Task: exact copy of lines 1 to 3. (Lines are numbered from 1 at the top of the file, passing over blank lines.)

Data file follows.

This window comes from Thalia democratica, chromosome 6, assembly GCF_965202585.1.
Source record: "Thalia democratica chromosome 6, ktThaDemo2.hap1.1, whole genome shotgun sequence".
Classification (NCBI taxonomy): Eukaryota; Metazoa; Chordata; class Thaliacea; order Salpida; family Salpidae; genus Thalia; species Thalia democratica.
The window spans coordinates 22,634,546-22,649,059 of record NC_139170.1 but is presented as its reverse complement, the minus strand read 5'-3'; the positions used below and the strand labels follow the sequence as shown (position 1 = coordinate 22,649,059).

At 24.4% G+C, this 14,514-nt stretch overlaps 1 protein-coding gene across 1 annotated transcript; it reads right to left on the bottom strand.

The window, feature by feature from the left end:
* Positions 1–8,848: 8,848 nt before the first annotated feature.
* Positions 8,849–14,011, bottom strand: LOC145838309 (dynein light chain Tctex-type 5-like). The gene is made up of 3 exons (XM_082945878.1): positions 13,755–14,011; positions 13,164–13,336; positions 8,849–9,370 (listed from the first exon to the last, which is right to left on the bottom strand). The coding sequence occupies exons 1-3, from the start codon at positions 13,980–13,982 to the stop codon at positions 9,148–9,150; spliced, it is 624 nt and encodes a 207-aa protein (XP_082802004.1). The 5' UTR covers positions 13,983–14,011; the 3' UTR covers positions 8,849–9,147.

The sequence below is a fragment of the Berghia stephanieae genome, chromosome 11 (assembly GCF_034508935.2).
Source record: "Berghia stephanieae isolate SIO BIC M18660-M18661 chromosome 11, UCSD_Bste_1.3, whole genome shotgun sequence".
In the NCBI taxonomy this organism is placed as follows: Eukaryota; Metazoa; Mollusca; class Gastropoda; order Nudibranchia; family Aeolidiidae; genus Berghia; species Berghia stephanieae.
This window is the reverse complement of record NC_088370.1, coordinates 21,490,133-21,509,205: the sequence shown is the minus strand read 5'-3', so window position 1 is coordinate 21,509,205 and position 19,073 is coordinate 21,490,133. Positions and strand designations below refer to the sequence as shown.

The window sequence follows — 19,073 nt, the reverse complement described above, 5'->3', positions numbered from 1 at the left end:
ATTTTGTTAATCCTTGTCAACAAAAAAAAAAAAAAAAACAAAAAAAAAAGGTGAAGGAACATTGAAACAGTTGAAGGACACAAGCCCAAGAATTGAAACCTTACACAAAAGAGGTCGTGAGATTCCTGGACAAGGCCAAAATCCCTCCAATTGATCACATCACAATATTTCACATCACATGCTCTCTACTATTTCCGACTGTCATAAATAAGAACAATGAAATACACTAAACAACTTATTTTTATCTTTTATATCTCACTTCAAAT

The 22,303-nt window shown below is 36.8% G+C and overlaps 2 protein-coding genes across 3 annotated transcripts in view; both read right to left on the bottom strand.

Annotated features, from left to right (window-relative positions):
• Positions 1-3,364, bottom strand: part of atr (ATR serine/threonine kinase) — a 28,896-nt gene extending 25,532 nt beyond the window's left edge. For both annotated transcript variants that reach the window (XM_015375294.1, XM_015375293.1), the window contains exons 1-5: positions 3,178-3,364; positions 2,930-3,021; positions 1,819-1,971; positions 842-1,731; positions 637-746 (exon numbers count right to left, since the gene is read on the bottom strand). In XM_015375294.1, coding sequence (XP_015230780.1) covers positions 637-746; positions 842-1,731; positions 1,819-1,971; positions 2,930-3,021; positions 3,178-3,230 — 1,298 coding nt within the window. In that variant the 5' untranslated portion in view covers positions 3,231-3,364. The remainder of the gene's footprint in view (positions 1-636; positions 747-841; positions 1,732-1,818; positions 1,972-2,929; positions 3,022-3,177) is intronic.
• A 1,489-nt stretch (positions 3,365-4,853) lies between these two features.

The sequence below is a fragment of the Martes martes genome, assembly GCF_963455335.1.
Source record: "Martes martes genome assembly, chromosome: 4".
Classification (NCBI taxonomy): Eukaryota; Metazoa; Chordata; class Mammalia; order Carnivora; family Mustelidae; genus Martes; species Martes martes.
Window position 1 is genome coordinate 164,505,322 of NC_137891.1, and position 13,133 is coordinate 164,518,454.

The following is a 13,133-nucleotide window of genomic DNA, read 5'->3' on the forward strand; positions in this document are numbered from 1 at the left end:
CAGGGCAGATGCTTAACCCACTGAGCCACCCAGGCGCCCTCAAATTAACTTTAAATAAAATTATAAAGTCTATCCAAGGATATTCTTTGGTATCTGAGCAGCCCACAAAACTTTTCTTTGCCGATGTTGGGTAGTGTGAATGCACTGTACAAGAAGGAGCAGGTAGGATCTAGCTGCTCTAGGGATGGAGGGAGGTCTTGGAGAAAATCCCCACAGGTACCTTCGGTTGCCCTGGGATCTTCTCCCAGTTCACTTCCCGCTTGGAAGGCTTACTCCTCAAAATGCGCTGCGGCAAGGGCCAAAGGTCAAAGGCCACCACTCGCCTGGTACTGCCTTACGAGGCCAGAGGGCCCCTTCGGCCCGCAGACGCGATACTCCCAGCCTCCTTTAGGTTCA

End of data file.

This window comes from Thalia democratica, chromosome 6, assembly GCF_965202585.1.
Source record: "Thalia democratica chromosome 6, ktThaDemo2.hap1.1, whole genome shotgun sequence".
Classification (NCBI taxonomy): Eukaryota; Metazoa; Chordata; class Thaliacea; order Salpida; family Salpidae; genus Thalia; species Thalia democratica.